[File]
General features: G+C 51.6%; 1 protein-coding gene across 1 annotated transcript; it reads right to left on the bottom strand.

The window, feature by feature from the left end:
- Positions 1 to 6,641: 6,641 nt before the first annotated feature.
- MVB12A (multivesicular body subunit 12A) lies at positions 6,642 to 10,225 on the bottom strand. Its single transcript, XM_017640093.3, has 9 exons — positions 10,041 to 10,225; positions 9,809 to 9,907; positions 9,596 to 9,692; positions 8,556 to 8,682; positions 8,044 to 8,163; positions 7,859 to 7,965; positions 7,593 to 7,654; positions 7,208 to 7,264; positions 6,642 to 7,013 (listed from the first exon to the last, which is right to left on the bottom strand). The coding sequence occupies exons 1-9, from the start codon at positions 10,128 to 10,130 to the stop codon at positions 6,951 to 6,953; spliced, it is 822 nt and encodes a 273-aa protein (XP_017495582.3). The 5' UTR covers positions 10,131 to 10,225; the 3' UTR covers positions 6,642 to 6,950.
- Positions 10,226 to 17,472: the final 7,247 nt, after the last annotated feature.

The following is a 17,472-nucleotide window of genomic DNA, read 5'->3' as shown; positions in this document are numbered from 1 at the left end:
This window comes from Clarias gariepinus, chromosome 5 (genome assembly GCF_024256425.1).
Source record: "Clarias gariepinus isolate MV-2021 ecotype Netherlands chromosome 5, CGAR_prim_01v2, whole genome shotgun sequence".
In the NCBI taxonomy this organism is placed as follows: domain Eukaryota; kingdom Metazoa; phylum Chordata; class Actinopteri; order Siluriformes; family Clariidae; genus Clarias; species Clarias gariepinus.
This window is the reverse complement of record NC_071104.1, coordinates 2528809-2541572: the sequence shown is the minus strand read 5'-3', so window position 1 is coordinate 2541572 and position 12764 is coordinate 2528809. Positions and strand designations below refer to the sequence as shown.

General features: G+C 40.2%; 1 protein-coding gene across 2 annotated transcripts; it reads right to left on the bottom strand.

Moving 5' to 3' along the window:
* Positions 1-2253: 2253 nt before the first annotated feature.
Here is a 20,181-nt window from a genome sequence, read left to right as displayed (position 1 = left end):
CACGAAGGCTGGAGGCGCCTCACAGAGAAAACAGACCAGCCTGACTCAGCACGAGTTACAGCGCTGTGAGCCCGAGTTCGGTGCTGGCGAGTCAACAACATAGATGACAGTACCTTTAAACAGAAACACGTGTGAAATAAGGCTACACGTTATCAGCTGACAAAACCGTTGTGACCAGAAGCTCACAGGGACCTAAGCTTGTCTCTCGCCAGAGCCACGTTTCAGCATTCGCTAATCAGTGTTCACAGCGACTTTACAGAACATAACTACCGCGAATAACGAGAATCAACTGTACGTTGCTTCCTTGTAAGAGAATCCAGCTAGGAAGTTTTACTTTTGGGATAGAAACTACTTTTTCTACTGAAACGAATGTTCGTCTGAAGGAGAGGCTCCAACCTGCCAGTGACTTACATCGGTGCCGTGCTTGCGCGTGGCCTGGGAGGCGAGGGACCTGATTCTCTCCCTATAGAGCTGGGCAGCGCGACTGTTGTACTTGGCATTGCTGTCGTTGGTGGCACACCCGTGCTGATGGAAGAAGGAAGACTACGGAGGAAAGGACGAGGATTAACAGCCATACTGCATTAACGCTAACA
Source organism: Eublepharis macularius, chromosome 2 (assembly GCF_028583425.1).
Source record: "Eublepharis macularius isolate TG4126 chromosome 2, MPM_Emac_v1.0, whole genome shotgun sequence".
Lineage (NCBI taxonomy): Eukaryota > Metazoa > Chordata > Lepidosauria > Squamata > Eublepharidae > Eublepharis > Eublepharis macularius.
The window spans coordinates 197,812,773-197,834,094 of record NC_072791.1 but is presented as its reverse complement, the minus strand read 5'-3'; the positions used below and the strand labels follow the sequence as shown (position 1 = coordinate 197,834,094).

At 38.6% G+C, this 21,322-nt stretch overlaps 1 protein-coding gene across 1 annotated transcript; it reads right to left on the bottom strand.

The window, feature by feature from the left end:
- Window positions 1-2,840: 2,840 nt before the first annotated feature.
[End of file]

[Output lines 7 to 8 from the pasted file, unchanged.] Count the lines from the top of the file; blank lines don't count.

This window comes from Clarias gariepinus, chromosome 5 (genome assembly GCF_024256425.1).
Source record: "Clarias gariepinus isolate MV-2021 ecotype Netherlands chromosome 5, CGAR_prim_01v2, whole genome shotgun sequence".